Opportunity Knocks – Are We Ready?

Submitted by Andrea Perrault

In January, our much-anticipated move back to Harvard Square will take place. Collaborating with the Humanists at Harvard will give us new possibilities for expanding our reach to newer audiences, specifically to younger generations. While caution has been urged by many in our group, members of the Ethical Society of Boston must look inward and recognize that we cannot stand still, operating as we have for the past decade. Hopefully, through our strategic planning process, we’ll identify what our concerns and hopes are for the future of ESB. This process will engage us in dialogue that is much needed, and we should not ask to revive the past, but to reinvent the past in ways that are more fitting for engaging new ideas and new people.  

Remebering Ed Roseland

On Sunday, November 10th, a celebration of the life of Ed Roseland took place at 1550 Beacon Street, Ed’s home for the past decade. Organized by his son, Mark Roseland, who traveled with his family from Vancouver, British Columbia, the event was heartwarming to all who knew Ed. Katrina Scott, Ethical Society Officiant, presided over the gathering that included planned speakers and opportunities for those in the audience to share remembrances of Ed.

ESB Celebrates Immigrants

Submitted by Andrea Perreault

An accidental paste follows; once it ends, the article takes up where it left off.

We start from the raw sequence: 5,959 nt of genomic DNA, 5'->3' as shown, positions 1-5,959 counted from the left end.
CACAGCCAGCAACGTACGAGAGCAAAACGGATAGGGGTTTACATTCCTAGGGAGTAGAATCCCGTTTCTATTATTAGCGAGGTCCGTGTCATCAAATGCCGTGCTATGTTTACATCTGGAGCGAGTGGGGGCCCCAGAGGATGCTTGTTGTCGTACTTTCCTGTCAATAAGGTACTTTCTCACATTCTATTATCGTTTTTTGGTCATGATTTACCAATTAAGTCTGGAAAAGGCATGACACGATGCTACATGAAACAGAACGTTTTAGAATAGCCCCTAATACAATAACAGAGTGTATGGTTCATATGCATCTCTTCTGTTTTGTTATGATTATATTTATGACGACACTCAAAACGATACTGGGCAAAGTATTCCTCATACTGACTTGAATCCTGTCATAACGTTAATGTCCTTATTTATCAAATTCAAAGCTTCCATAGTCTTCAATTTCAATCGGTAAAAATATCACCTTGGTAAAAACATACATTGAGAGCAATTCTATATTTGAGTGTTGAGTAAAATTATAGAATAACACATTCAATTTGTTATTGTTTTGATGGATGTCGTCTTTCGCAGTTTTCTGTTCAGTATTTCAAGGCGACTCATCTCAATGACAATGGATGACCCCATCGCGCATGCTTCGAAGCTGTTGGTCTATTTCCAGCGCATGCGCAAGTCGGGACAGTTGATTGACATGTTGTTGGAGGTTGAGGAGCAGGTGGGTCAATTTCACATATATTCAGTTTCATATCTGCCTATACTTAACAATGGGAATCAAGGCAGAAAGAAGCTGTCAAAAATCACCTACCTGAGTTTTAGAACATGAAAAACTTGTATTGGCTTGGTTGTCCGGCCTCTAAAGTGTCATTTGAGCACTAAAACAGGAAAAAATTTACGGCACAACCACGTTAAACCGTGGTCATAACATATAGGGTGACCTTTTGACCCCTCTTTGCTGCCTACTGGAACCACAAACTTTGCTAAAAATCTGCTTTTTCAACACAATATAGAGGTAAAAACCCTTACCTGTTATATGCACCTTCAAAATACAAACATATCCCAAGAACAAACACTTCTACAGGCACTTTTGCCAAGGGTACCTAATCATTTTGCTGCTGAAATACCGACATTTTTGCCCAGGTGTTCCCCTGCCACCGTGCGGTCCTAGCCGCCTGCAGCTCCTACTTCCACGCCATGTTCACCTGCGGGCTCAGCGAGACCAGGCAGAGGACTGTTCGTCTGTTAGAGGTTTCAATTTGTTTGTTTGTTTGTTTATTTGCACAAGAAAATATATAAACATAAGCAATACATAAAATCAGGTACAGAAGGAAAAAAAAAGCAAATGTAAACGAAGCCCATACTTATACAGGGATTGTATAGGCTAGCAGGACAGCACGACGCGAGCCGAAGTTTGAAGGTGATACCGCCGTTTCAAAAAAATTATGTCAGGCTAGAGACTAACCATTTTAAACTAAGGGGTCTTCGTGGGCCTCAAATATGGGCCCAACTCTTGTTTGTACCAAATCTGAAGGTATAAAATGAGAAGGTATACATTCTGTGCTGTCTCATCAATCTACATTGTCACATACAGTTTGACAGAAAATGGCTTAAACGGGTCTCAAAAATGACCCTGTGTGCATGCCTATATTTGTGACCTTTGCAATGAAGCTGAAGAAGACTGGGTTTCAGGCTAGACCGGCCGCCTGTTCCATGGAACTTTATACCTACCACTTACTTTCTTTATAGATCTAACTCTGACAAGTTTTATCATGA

On October 6th, ESB hosted Dr. Aviva Chomsky, Professor of History and Coordinator of Latin American Studies at Salem State College, for a lecture and discussion on the topic “Undocumented: How Immigration Became Illegal” (the title of her new book to be published by Beacon press in May of 20124). Although efforts to bring important issues to our members and friends are topical, none could have been so timely coordinated with current events. On the prior Thursday, Aviva Chomsky and her father, Noam Chomsky were featured in a Boston Globe article (appearing in both the North and West editions) about their successful efforts to assist a young woman and her 3-year old son to stay in the United States. Although Mariola Perez has been granted a stay of her deportation for only one year, this is a success story. In her talk, Chomsky recounted the ordeal of the situation that Mariola confronted, and how she and her father provided support to a woman and child who have become virtual family members. Learn the details of the story in the article that can be found on-line in Boston Globe archives, or at http://www.beaconbroadside.com/broadside/aviva-chomsky/. To contribute to Mariola Perez’ legal expenses, Chomsky urges you to do so by sending a contribution to Mariola Perez, 14 Shore Ave., Salem, MA 01970, note “legal expenses” on your check.